A new deep-ocean record has been set for a scientific drilling operation.

Researchers working off the coast of Japan lowered a giant piston corer through more than 8km of water in order to pull sediments from the seabed.

It took two hours and 40 minutes simply for the equipment to descend into position above the ocean floor.

The drilling exercise, mounted from the Research Vessel Kaimei, is part of a project to read the history of great earthquakes in the region.

The chosen core site in the Japan Trench is very close to the epicentre of the Magnitude 9.1, Tohoku-oki event in 2011, which also produced a tsunami that devastated communities on the nation's eastern seaboard, and knocked out the Fukushima nuclear plant.

The 37m of sediment retrieved by the piston corer will hopefully preserve details of much older quakes - those that occurred before any written accounts.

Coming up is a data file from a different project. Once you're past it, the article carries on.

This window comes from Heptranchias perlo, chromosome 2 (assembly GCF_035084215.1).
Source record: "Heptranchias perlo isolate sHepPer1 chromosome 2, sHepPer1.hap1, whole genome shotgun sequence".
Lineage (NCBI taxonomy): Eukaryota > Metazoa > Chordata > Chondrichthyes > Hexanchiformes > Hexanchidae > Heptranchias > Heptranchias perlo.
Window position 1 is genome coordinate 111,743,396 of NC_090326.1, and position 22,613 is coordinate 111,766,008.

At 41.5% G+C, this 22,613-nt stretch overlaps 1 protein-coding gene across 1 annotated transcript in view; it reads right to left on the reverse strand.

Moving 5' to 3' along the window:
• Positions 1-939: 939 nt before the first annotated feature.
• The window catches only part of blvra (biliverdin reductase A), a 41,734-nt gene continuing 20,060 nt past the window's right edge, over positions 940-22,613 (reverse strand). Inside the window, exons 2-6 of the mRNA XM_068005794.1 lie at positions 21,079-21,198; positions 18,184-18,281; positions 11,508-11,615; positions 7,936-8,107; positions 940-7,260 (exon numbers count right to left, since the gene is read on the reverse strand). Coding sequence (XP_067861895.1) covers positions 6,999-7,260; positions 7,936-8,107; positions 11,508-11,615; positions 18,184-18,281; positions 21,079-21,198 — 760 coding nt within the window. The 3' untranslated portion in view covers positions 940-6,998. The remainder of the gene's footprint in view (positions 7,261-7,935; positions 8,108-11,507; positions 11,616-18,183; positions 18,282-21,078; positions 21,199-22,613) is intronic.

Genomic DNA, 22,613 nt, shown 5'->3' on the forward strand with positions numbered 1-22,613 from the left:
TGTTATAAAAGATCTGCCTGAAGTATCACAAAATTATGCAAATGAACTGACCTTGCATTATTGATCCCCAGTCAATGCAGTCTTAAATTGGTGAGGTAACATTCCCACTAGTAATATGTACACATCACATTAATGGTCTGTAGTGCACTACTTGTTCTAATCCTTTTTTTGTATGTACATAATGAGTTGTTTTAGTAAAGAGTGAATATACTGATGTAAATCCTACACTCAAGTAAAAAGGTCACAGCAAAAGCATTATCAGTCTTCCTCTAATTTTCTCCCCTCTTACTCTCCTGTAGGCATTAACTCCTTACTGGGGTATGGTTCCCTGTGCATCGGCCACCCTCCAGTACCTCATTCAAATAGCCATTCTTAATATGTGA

https://www.bbc.co.uk/news/science-environment-57172348


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Second earthquake shakes China; 1 dead in earlier quake
14 hours ago

The U.S. Geological Survey says a second earthquake has hit China

A 7.3-magnitude quake hit Southern Qinghai, China early Saturday. The quake was centered about 10 kilometers (6 miles) deep in central China, about 1,000 kilometers (621 miles) north of an earlier quake.

USGS geophysicist Jonathan Tytell said the agency expects “significant economic losses” and damage from the quake, but that it's centered in a mostly rural area. There were no immediate reports of deaths.

On Friday night, another strong, shallow earthquake shook an area of southwestern China near Myanmar causing at least one death.

The two quakes were not related, Tytell said.
https://www.independent.co.uk/news/seco ... 51962.html
“People assume that time is a strict progression of cause to effect, but *actually* from a non-linear, non-subjective viewpoint - it's more like a big ball of wibbly wobbly... time-y wimey... stuff.” - Steven Moffat
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Mount Nyiragongo: DR Congo residents flee as volcano erupts

1 hour ago

Thousands of people have fled their homes in the Democratic Republic of Congo after a large volcano erupted.